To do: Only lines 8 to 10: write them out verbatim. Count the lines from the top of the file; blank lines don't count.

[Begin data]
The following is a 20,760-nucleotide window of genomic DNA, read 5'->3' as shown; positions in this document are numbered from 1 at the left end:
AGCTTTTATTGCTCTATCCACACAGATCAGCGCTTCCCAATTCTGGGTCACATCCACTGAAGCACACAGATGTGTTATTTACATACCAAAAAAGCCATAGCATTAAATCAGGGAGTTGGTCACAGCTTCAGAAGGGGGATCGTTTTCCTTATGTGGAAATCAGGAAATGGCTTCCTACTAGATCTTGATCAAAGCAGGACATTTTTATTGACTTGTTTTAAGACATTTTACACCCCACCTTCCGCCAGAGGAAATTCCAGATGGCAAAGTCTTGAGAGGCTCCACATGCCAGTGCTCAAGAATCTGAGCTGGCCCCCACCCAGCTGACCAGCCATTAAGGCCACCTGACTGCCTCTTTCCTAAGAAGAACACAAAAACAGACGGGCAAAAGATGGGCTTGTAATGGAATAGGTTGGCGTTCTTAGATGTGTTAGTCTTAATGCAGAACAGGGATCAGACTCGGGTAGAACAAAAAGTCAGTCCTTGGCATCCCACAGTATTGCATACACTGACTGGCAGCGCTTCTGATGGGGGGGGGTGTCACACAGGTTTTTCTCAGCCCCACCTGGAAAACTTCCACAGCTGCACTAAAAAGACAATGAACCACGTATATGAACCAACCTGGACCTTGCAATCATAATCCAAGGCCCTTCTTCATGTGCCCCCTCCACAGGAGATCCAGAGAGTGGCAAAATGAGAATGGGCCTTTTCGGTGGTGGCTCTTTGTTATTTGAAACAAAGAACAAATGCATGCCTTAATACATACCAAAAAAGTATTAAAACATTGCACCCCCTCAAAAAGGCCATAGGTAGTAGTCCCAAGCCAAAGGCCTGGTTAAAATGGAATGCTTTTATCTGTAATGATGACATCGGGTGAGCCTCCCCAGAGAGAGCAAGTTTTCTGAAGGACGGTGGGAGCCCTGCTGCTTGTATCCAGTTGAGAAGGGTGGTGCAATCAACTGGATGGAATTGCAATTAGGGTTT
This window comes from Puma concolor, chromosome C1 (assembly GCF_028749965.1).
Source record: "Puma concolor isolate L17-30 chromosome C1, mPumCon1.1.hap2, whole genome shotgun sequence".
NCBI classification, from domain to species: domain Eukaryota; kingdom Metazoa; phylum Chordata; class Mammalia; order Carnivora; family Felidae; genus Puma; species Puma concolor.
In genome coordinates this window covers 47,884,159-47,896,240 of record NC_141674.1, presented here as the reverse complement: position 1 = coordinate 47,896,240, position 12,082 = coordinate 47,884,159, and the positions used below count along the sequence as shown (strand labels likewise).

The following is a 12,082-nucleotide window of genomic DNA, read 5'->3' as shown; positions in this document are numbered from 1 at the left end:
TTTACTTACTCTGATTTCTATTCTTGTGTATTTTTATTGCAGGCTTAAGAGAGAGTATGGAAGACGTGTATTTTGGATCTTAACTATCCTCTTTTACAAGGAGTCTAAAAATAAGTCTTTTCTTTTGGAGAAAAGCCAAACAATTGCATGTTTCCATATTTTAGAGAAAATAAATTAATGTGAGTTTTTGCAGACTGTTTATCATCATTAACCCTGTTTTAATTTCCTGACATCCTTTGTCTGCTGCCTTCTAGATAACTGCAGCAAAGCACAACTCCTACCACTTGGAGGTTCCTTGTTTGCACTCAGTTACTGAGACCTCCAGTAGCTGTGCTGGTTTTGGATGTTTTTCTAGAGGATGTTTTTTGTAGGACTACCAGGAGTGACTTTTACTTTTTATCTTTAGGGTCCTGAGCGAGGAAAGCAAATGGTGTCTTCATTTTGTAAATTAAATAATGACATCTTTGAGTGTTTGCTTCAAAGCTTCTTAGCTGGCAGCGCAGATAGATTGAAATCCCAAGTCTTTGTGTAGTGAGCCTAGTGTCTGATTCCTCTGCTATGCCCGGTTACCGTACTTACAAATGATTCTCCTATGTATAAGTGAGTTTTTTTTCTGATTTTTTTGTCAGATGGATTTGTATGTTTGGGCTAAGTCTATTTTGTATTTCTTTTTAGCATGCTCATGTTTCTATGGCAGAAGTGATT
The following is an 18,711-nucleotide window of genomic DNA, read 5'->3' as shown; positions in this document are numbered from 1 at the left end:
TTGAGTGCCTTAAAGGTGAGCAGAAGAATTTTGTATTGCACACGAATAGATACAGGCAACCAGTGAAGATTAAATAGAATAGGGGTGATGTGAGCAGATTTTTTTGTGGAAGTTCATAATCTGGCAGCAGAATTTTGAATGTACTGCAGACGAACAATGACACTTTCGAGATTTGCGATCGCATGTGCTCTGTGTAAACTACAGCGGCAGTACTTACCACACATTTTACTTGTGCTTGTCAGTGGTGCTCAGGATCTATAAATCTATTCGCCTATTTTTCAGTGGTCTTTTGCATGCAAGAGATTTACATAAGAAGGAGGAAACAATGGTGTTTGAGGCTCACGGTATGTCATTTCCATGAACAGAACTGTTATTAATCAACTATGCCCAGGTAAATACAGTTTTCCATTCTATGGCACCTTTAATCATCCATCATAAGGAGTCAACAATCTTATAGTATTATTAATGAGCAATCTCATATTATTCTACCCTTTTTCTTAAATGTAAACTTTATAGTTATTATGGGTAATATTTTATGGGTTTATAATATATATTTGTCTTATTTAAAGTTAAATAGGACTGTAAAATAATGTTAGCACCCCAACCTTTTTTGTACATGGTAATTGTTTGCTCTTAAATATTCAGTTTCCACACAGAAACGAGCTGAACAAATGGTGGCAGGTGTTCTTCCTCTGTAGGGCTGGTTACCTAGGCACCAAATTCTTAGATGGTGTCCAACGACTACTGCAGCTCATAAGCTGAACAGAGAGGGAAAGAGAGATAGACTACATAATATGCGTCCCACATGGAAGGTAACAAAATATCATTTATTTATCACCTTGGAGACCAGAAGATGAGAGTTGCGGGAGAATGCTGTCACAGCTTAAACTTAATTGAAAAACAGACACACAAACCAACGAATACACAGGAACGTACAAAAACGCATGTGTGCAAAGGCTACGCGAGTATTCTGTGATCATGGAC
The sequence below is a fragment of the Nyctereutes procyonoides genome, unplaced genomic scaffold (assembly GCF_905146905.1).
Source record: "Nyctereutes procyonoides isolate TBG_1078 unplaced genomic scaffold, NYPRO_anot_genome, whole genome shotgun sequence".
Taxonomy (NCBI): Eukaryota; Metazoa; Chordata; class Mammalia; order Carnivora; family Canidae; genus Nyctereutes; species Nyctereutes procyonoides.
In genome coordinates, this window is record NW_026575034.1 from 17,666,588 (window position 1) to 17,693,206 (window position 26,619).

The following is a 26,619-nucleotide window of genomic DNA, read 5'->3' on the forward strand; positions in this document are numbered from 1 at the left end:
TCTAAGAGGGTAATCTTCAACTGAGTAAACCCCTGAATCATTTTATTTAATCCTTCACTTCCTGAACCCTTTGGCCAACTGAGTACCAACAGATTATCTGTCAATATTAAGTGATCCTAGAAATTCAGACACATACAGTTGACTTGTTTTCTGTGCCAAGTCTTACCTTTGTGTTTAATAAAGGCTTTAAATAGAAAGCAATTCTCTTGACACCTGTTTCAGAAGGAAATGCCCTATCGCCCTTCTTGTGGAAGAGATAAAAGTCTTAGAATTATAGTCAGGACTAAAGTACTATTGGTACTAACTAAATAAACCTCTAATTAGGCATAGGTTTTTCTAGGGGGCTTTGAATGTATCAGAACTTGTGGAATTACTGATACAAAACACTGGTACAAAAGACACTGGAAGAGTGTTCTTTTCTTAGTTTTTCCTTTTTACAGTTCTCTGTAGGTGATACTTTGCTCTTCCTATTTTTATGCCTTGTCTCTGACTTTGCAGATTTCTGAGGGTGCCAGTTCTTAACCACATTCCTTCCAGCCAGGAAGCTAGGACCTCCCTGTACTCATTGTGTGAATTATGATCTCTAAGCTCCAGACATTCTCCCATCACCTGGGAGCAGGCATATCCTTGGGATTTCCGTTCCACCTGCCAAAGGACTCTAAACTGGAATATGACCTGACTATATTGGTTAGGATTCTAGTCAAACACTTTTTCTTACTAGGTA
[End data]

TTTACTTACTCTGATTTCTATTCTTGTGTATTTTTATTGCAGGCTTAAGAGAGAGTATGGAAGACGTGTATTTTGGATCTTAACTATCCTCTTTTACAAGGAGTCTAAAAATAAGTCTTTTCTTTTGGAGAAAAGCCAAACAATTGCATGTTTCCATATTTTAGAGAAAATAAATTAATGTGAGTTTTTGCAGACTGTTTATCATCATTAACCCTGTTTTAATTTCCTGACATCCTTTGTCTGCTGCCTTCTAGATAACTGCAGCAAAGCACAACTCCTACCACTTGGAGGTTCCTTGTTTGCACTCAGTTACTGAGACCTCCAGTAGCTGTGCTGGTTTTGGATGTTTTTCTAGAGGATGTTTTTTGTAGGACTACCAGGAGTGACTTTTACTTTTTATCTTTAGGGTCCTGAGCGAGGAAAGCAAATGGTGTCTTCATTTTGTAAATTAAATAATGACATCTTTGAGTGTTTGCTTCAAAGCTTCTTAGCTGGCAGCGCAGATAGATTGAAATCCCAAGTCTTTGTGTAGTGAGCCTAGTGTCTGATTCCTCTGCTATGCCCGGTTACCGTACTTACAAATGATTCTCCTATGTATAAGTGAGTTTTTTTTCTGATTTTTTTGTCAGATGGATTTGTATGTTTGGGCTAAGTCTATTTTGTATTTCTTTTTAGCATGCTCATGTTTCTATGGCAGAAGTGATT
The following is an 18,711-nucleotide window of genomic DNA, read 5'->3' as shown; positions in this document are numbered from 1 at the left end:
TTGAGTGCCTTAAAGGTGAGCAGAAGAATTTTGTATTGCACACGAATAGATACAGGCAACCAGTGAAGATTAAATAGAATAGGGGTGATGTGAGCAGATTTTTTTGTGGAAGTTCATAATCTGGCAGCAGAATTTTGAATGTACTGCAGACGAACAATGACACTTTCGAGATTTGCGATCGCATGTGCTCTGTGTAAACTACAGCGGCAGTACTTACCACACATTTTACTTGTGCTTGTCAGTGGTGCTCAGGATCTATAAATCTATTCGCCTATTTTTCAGTGGTCTTTTGCATGCAAGAGATTTACATAAGAAGGAGGAAACAATGGTGTTTGAGGCTCACGGTATGTCATTTCCATGAACAGAACTGTTATTAATCAACTATGCCCAGGTAAATACAGTTTTCCATTCTATGGCACCTTTAATCATCCATCATAAGGAGTCAACAATCTTATAGTATTATTAATGAGCAATCTCATATTATTCTACCCTTTTTCTTAAATGTAAACTTTATAGTTATTATGGGTAATATTTTATGGGTTTATAATATATATTTGTCTTATTTAAAGTTAAATAGGACTGTAAAATAATGTTAGCACCCCAACCTTTTTTGTACATGGTAATTGTTTGCTCTTAAATATTCAGTTTCCACACAGAAACGAGCTGAACAAATGGTGGCAGGTGTTCTTCCTCTGTAGGGCTGGTTACCTAGGCACCAAATTCTTAGATGGTGTCCAACGACTACTGCAGCTCATAAGCTGAACAGAGAGGGAAAGAGAGATAGACTACATAATATGCGTCCCACATGGAAGGTAACAAAATATCATTTATTTATCACCTTGGAGACCAGAAGATGAGAGTTGCGGGAGAATGCTGTCACAGCTTAAACTTAATTGAAAAACAGACACACAAACCAACGAATACACAGGAACGTACAAAAACGCATGTGTGCAAAGGCTACGCGAGTATTCTGTGATCATGGAC